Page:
Both. I find it hard to believe that anyone with such power can be trusted (as previous powerful characters have proved) so Locke is wise to try and take some control. I don’t think his requests are unreasonable either. Demanding that Patience answer all his questions is particularly important  for him to do a good job. However, I have very little faith in Patience’s promise that they will sever all ties with him once he’s fulfilled his contract. Maybe she’s trustworthy; we’ll have to see.

I don’t know what I’d ask Patience. No doubt a crucial question will pop up later when Locke and Jean desperately need the answer.

5) At the end of this section, we see that all is not as Patience laid it out. How much do you think Patience knows of the plot to off Locke and Jean? Do you see it interfering in the rigged election?
Being in her position, she must surely know that this sort of thing is possible if not likely, at the very least. More so given the Bondsmagi’s unusual elections. Initially I would have said that Patience doesn’t know the details of this particular conspiracy, but the question made me think of alternatives – that she know but is secretly letting the conspiracy play out so she can keep an eye on it, or that she’s spearheading it herself as part of a larger plan. Mind you, I’m more interested in the conspiracy itself than Patience’s role in it.

And now on to part 2, which begins at chapter 3. Obviously Patience is going to save Locke, but how harrowing is it going to be?

In the meantime, you can do a blog hop and check out the other participants’ answers if you like:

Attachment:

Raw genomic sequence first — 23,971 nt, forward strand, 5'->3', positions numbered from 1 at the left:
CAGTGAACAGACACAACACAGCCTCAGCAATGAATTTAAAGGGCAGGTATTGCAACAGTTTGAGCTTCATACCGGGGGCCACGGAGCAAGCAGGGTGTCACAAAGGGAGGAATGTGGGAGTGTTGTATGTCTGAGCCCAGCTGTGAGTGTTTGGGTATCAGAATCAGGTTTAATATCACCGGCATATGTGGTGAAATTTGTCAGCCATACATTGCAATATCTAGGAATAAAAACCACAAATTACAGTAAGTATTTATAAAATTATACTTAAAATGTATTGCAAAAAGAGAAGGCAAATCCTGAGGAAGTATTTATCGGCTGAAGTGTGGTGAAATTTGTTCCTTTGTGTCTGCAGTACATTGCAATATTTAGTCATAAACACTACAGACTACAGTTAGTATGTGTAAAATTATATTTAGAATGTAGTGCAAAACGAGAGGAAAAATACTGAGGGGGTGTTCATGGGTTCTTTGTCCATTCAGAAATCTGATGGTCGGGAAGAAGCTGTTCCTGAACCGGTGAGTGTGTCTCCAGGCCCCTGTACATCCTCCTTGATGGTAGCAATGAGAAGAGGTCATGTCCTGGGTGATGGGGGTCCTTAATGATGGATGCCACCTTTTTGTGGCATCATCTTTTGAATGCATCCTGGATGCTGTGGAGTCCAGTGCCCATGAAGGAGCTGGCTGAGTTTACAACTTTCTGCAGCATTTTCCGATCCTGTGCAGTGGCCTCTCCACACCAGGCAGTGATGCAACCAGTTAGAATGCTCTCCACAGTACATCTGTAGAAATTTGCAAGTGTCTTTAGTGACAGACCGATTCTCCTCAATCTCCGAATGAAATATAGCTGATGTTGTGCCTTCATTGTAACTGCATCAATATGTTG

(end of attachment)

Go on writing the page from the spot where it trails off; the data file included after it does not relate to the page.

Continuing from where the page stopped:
Over The Effing Rainbow
Dab of Darkness
Lynn’s Book Blog
Tethyan Books
Just Book Reading
Genkinahito’s Blog
Book Den
Theft and Sorcery
Many A True Nerd
Joma’s Fantasy Books
All I Am – A Redhead
Coffee, Cookies and Chili Peppers
Rose’s Thingamajig
Books Without Any Pictures

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10 thoughts on “The Republic of Thieves read-along part 1

  1. Pingback: The Republic of Thieves read along, part 1 | the Little Red Reviewer

  2. you’re right, and I didn’t think about it before, that it IS awkward how Sabetha is barely mentioned at all in books 1 or 2. You’re coming at this from having very recently read the first two books, where it’s been a year or so for me, so my memory is a little fuzzy. It’s explained a little in Red Seas, that anytime Jean even mentions her, Locke flips out a little.

    Getting to hang out with the Sanza twins is way too much fun. they are so crass and funny!

    Locke does turn into a selfish little git when he’s under the weather, isn’t he? I love Jean so much, for pretty much kicking Locke in the head about how much of a jerk he is being.

    I’m so happy you are able to join in the Read Along. late is fine, we’re just thrilled to have you!

    • it bothered me in book 1 already – if Sabetha is one of the Bastards (a gang characterised by their devotion to each other) then why doesn’t it show? I can understand Lynch saving her for later developments, but why doesn’t she even appear in a flashback? Now it seems even more unlikely. And yes in Red Seas, Jean loses his temper, saying how he also lived with Sabetha for 8 years but, absurdly, he never talks about her for Locke’s sake. That drove home the weirdness of her absence – she’s a major part of their lives.